Rob’s Remembrances, Reminders, and Rules, of Running

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When I was in HS, we had to run a mile on the track for one mile each year. I was slender and could run for miles. Some of my peers were, shall we say gently, not in good shape.

I remember two of my times. One mile was completed in 6:01, the other 5:59. Wonderful times, to be sure. I certainly could have tried out for the cross-county team. Why I didn’t I don’t know. Perhaps it was because I was shy, lazy, slightly uncoordinated. I preferred the relative safety of books over possible, plausible, and inevitableness, of me, tripping and falling on the ground in front of all my co-runners. Later I figured out that while I was clumsy in walking, that clumsiness did not carry over when I ran. Maybe because running is an unstable system of movement.

~~~~~~~~~~~~~~~

Most runners run by themselves. Remember to wave, smile, or even just mouth “hello”, when you pass them. You just might make their day.

Mostly for older runners, but it doesn’t hurt the younger ones:
Get a good night’s sleep, eat less on a race day, stretch before and after a run.

Don’t forget to have fun! =)

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I usually don’t get a chance to watch TV, but yesterday, I did watch part of the LA Marathon on the tele.

The leading runners, both males and females ran with power, grace, and style.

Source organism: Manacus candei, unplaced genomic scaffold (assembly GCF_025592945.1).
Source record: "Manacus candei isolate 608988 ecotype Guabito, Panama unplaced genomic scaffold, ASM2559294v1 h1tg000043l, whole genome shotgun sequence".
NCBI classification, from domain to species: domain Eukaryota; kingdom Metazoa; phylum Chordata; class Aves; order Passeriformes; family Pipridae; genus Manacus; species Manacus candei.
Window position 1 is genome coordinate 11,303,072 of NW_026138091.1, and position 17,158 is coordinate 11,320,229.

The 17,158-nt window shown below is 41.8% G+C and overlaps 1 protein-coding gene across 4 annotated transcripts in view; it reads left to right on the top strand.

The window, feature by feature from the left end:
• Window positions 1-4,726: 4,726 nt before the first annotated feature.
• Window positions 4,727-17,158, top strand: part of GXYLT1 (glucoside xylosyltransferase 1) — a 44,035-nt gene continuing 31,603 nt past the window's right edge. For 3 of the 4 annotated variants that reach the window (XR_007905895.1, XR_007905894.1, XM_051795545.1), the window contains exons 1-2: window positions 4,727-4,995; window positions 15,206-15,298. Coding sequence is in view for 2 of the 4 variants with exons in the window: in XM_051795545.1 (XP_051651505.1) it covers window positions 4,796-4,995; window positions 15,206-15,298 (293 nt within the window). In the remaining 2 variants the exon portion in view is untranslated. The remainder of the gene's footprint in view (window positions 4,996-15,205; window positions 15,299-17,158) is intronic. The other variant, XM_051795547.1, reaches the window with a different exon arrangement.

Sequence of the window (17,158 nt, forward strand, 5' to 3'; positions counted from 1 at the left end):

Back in the 1980s, there were TV experiments done with a major television stations (NBC) and Major League Baseball (MLB). Essentially, NBC broadcasted entire MLB baseball games nationwide without any announcers. It didn’t go far, but one thing was clear; it apparent that we TV watchers preferred some voice over the airwaves, just as long as it was concise and accurate, or at least amusing.

This lesson should be applied to other competitions, in this case, running. Interesting enough, there was a commentator on TV who stated, “Some of these runners look like they are in pain, but that is how they run.” Ridiculous! The reason why some people look like they are running in pain, are because they are in pain. It’s nothing to be ashamed of; in fact, most runners do experience pain sometime in their running career.

Runners, including myself, sometimes deny we are in pain while we are in a race. The denial is a tactic we use to help us finish the race. It also used to discourage our competitors. And uninformed announcers propagate this myth.

Back to the LA Marathon.

The front runners were running with power, grace, and style. It was a beautiful morning, the sun was out and it temperature was in the 60s. My favorite type of running environment!
I got inspired.

I ran a 10K (6.2 miles) this morning.

I feel good.

I am thinking of signing up for the Orange County ½ Marathon.

I think I will take a nap now.
Rob

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